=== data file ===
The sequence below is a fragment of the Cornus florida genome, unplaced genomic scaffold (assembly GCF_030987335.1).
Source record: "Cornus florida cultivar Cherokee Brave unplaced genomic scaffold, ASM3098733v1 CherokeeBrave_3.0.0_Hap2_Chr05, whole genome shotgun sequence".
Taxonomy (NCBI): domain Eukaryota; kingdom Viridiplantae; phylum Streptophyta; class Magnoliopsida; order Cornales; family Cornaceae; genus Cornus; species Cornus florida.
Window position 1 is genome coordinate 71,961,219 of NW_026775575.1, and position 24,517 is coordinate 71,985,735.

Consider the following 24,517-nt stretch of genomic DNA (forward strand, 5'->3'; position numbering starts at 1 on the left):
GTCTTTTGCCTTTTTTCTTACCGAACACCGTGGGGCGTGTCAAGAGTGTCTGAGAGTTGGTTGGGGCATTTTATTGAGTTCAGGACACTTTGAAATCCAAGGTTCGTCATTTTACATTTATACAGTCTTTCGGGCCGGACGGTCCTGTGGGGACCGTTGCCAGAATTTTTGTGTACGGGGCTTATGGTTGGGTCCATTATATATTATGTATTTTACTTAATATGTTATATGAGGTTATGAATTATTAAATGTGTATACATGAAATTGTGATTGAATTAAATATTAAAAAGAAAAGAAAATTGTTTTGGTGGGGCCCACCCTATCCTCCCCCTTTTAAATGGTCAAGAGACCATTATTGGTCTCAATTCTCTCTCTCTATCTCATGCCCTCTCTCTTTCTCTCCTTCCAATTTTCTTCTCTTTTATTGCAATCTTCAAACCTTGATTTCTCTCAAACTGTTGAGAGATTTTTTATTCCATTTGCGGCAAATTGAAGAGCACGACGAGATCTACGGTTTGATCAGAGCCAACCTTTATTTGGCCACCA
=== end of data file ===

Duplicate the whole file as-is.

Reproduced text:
The sequence below is a fragment of the Cornus florida genome, unplaced genomic scaffold (assembly GCF_030987335.1).
Source record: "Cornus florida cultivar Cherokee Brave unplaced genomic scaffold, ASM3098733v1 CherokeeBrave_3.0.0_Hap2_Chr05, whole genome shotgun sequence".
Taxonomy (NCBI): domain Eukaryota; kingdom Viridiplantae; phylum Streptophyta; class Magnoliopsida; order Cornales; family Cornaceae; genus Cornus; species Cornus florida.
Window position 1 is genome coordinate 71,961,219 of NW_026775575.1, and position 24,517 is coordinate 71,985,735.

Consider the following 24,517-nt stretch of genomic DNA (forward strand, 5'->3'; position numbering starts at 1 on the left):
GTCTTTTGCCTTTTTTCTTACCGAACACCGTGGGGCGTGTCAAGAGTGTCTGAGAGTTGGTTGGGGCATTTTATTGAGTTCAGGACACTTTGAAATCCAAGGTTCGTCATTTTACATTTATACAGTCTTTCGGGCCGGACGGTCCTGTGGGGACCGTTGCCAGAATTTTTGTGTACGGGGCTTATGGTTGGGTCCATTATATATTATGTATTTTACTTAATATGTTATATGAGGTTATGAATTATTAAATGTGTATACATGAAATTGTGATTGAATTAAATATTAAAAAGAAAAGAAAATTGTTTTGGTGGGGCCCACCCTATCCTCCCCCTTTTAAATGGTCAAGAGACCATTATTGGTCTCAATTCTCTCTCTCTATCTCATGCCCTCTCTCTTTCTCTCCTTCCAATTTTCTTCTCTTTTATTGCAATCTTCAAACCTTGATTTCTCTCAAACTGTTGAGAGATTTTTTATTCCATTTGCGGCAAATTGAAGAGCACGACGAGATCTACGGTTTGATCAGAGCCAACCTTTATTTGGCCACCA